- This article is about the basic notions. For advanced topics, see Group theory.
In mathematics, a group is a kind of algebraic structure. A group has a set and an operation. The group's operation can put together any two elements of the group's set to make a third element, also in the set. A familiar example of a group is the set of integers with the addition operator.
Instead of "an element of the group's set", mathematicians usually save words by saying "an element of the group".
Mathematicians use capital letters to stand for groups. They often use G, H, or K.
They also use lower-case letters to stand for group elements. For example, they would say "a is in G" to mean "a is an element of G".
They write group operations with symbols like • or *, or by writing two elements next to each other. So "a • b", "a * b", and "ab" can all mean "the element formed when the group's operation combines a and b".
Group axioms[change | change source]
Not every set and operation make a group. A group's set and operation must obey some special rules. These are called group axioms. The following list has each axiom in both words and mathematical symbols.
- Closure: When a group's operation puts together two elements, the element that is made must also be part of the group.
- For all a, b in G, a • b is also in G.
- Identity element: One element of the group is special. It is called the identity element. If the operation puts together the identity element and any second element, the answer will be that second element. The identity element is usually written as e. Sometimes the identity element is written as 0 or 1.
- There exists e in G, so that for all a in G,
e • a = a • e = a.
- Associativity: When the operation is used twice to combine three elements, it does not matter in what order they are done, because the answer will be the same.
- For all a, b and c in G, (a • b) • c = a • (b • c).
- Inverse element: Every element in the group has another element in the group that is called its inverse. When the operation combines any element and its inverse, the answer is the identity element. Sometimes, the inverse is indicated by writing either a '-' in front, or by writing -1 in superscript, so the inverse of the element a is either -a or a-1.
- For each a in G, there must exist b in G such that a • b = b • a = e, where e is G's identity element.
Some more ideas[change | change source]
To name the group, one should say all three parts: (G, •, e). But when it is clear, one may just say that G is a group.
It is possible to find that for two elements a and b in a group, a • b is different from b • a. For example, maybe a • b = c, but b • a = d.
The number of elements in a group is called the group's order.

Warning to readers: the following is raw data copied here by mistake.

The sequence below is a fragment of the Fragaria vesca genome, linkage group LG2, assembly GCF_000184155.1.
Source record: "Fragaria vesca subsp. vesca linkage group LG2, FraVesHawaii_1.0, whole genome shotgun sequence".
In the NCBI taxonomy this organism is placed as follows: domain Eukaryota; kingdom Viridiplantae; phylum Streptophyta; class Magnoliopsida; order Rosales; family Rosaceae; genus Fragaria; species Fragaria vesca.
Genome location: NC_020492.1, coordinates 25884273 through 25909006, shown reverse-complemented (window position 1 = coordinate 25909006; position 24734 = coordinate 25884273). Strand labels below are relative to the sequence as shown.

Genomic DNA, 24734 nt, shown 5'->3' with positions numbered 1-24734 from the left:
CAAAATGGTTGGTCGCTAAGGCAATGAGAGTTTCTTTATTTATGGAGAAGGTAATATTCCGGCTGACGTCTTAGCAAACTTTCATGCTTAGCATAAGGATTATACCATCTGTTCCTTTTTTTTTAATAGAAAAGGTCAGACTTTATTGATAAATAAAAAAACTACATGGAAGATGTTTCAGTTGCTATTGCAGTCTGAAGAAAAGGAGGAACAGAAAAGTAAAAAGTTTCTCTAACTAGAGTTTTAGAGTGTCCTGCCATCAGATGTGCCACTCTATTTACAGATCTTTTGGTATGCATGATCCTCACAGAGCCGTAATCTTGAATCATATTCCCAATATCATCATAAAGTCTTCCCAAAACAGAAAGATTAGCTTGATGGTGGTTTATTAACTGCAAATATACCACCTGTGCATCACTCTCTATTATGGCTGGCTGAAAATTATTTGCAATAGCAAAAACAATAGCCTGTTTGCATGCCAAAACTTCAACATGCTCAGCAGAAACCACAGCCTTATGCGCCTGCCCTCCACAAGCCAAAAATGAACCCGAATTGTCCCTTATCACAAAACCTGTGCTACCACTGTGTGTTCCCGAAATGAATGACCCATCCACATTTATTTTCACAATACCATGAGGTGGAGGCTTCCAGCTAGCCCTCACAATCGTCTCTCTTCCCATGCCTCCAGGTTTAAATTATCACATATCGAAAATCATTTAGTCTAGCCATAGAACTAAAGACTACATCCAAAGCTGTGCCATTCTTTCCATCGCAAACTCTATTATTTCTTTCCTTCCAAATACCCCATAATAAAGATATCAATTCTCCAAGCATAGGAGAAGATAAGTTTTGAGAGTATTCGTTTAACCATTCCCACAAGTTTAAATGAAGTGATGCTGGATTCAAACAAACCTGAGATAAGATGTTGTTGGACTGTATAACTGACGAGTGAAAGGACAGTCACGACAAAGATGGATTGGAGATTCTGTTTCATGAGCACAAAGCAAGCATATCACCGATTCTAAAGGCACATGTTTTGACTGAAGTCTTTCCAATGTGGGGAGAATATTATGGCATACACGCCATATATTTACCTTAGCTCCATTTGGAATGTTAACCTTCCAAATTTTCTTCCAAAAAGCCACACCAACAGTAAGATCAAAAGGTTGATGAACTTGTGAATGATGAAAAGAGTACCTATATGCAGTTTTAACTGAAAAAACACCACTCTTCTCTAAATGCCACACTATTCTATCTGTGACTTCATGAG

Examples of groups[change | change source]
Integers, addition, zero[change | change source]
One everyday example of a group is the set of integers with the addition operation and zero (the identity). It is easy to see that when adding two integers, the result is always an integer. So closure is true. The identity element for this group is zero. Because the order of additions does not matter (in other words, ), associativity is true. And the inverse of any integer is its opposite number. This group is also an abelian group. It is an infinite group (also called a group of infinite order) because it has an infinite number of elements: the integers.
The set of integers with the multiplication operation is not a group, because with multiplication, most integers have no inverse that is also an integer.
Symmetries[change | change source]
Another important example of a group is a group of symmetries, where each symmetry of an object is an element of the group. One can also think of this group as the set of bijections on n elements—with function composition as the operation. The symmetric group on n elements is often written as .
The operation of the group is this: make the change of the one symmetry and then make the change of the other symmetry. The combination is also a symmetry, and that means that there is closure.
The identity element is the symmetry in which nothing changes.
Any symmetric change can be undone by reversing the change. That reverse is the inverse element.
Symmetry groups provide many examples of groups. For example, here are all of the symmetries of a square: turn the square clockwise 90o, 180o, or 270o; turn the square counter-clockwise 90o, 180o, or 270o; reflect the image of the square in a vertical mirror, or in a horizontal mirror, or a diagonal mirror to the right or the left; or leave the square unchanged. This is a finite group (or a group of finite order). It is a non-abelian group because it can make a difference which order when making a turn and a reflection.
It can be proved that every group of finite order is a group of symmetries. For this reason, group theory is called the mathematical study of symmetry.
Other groups[change | change source]
Many things in mathematics are groups. For example, equations. The ways of solving equations can be a group. Physical things can be studied as groups. There are important symmetries about physical things which are groups.
Sometimes, part of the group is also a group. In that case, the part is called a subgroup. For example, there is this subgroup of the group of symmetries of a square: only the turns of the square and the identity (not the reflections in a mirror). Many useful things can be proved about groups and their subgroups.
Related pages[change | change source]
References[change | change source]
- "Comprehensive List of Algebra Symbols". Math Vault. 2020-03-25. Retrieved 2020-10-12.
- "group theory | Definition, Axioms, & Applications". Encyclopedia Britannica. Retrieved 2020-10-12.
- Weisstein, Eric W. "Group". mathworld.wolfram.com. Retrieved 2020-10-12.